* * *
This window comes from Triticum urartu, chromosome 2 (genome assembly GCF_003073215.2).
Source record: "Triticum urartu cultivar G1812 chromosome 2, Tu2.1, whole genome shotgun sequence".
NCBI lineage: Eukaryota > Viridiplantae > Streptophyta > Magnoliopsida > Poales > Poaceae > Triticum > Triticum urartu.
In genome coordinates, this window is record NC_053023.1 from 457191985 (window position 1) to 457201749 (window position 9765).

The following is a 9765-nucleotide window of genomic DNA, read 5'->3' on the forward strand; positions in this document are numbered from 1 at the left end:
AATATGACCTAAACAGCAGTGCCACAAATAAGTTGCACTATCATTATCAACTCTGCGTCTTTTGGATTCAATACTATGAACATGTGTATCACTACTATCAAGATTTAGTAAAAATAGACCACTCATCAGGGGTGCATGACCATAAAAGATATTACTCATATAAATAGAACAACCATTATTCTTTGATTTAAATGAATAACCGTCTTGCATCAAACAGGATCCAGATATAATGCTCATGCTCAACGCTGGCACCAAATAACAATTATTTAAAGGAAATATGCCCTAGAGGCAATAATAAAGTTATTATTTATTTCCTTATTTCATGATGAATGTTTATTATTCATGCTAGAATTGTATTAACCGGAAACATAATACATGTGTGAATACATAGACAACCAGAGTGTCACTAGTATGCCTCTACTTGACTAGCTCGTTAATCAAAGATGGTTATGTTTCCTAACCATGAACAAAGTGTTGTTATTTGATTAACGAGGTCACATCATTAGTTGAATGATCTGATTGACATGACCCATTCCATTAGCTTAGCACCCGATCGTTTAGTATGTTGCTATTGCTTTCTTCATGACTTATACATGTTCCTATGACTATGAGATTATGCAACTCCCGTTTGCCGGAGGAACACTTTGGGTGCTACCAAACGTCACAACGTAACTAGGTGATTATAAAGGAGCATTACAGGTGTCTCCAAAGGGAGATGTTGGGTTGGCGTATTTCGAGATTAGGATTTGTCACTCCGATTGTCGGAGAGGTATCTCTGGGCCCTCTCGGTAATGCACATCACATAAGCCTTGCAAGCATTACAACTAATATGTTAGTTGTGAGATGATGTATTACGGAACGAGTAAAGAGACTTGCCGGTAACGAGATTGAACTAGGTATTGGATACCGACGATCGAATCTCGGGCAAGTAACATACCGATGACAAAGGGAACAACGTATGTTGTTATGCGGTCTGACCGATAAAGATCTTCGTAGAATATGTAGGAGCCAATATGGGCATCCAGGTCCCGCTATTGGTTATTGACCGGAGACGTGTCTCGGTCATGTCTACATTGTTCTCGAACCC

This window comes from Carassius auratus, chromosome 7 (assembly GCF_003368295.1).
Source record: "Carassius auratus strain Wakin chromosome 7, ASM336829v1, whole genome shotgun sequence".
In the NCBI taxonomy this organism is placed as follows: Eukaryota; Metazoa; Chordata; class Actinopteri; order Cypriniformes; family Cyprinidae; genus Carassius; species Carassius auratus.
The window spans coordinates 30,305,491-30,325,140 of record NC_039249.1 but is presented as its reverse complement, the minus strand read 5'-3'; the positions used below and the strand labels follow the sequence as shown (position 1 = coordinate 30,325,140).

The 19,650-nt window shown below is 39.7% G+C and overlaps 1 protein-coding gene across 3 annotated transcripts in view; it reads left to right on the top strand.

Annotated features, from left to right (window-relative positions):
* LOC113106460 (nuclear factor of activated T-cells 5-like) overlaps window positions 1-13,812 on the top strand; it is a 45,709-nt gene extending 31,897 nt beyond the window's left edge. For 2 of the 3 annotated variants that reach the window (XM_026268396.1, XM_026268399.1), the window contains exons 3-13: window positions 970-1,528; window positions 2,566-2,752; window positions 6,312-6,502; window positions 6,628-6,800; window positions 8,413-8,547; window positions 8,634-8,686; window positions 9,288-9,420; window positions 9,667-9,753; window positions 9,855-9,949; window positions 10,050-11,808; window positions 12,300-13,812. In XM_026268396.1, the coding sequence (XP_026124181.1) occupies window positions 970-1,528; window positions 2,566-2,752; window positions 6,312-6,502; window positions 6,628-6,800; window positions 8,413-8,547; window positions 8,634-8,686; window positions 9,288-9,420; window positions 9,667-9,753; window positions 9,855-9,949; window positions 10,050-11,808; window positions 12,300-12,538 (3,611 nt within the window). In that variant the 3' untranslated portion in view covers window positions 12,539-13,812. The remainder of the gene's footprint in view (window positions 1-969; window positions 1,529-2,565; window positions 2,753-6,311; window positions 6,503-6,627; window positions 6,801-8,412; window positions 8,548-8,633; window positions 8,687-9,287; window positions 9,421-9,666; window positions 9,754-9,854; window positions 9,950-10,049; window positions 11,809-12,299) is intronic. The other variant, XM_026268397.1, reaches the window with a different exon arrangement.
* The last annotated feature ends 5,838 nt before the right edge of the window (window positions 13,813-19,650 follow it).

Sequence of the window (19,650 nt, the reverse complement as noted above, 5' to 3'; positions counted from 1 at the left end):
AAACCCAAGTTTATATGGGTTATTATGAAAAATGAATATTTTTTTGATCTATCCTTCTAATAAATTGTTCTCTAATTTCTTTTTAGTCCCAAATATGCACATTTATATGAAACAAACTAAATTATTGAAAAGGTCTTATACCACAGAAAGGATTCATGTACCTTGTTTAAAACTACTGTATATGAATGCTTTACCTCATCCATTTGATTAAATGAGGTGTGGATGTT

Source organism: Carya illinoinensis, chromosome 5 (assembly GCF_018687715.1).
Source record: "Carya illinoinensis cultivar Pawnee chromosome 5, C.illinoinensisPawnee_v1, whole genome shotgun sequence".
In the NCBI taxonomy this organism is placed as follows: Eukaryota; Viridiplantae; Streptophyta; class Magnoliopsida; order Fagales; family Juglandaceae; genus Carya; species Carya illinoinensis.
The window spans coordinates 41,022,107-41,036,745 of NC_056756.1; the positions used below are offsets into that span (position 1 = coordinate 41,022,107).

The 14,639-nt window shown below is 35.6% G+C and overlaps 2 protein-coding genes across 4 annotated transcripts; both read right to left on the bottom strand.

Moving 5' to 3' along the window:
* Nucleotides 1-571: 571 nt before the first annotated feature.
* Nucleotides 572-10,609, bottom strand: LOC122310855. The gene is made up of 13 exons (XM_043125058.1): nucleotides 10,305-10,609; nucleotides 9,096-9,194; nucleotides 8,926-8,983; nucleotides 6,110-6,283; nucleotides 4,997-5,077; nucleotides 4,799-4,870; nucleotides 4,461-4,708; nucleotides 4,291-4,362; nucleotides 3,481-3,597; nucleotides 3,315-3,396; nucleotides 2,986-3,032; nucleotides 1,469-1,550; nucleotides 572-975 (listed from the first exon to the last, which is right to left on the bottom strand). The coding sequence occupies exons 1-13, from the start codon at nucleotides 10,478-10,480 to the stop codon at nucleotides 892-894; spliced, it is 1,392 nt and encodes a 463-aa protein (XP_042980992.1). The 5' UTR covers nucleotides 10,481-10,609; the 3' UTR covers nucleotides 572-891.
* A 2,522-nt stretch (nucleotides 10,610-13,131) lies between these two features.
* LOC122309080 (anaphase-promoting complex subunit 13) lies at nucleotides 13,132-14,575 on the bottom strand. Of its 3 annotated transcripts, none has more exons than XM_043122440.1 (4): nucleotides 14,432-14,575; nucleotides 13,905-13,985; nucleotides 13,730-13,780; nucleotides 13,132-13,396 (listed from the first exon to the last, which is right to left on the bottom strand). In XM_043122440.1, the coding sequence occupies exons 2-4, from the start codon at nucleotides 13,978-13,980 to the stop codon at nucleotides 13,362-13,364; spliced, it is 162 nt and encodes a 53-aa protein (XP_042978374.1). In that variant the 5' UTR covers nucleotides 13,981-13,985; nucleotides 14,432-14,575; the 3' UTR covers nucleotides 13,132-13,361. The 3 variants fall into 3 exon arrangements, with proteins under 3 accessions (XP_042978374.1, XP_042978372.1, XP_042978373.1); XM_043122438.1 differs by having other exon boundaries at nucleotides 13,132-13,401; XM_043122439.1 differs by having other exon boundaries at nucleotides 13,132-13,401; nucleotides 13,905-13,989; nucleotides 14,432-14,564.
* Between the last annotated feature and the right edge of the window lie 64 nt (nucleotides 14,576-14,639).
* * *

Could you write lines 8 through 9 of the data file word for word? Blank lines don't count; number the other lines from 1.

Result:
Source record: "Carassius auratus strain Wakin chromosome 7, ASM336829v1, whole genome shotgun sequence".
In the NCBI taxonomy this organism is placed as follows: Eukaryota; Metazoa; Chordata; class Actinopteri; order Cypriniformes; family Cyprinidae; genus Carassius; species Carassius auratus.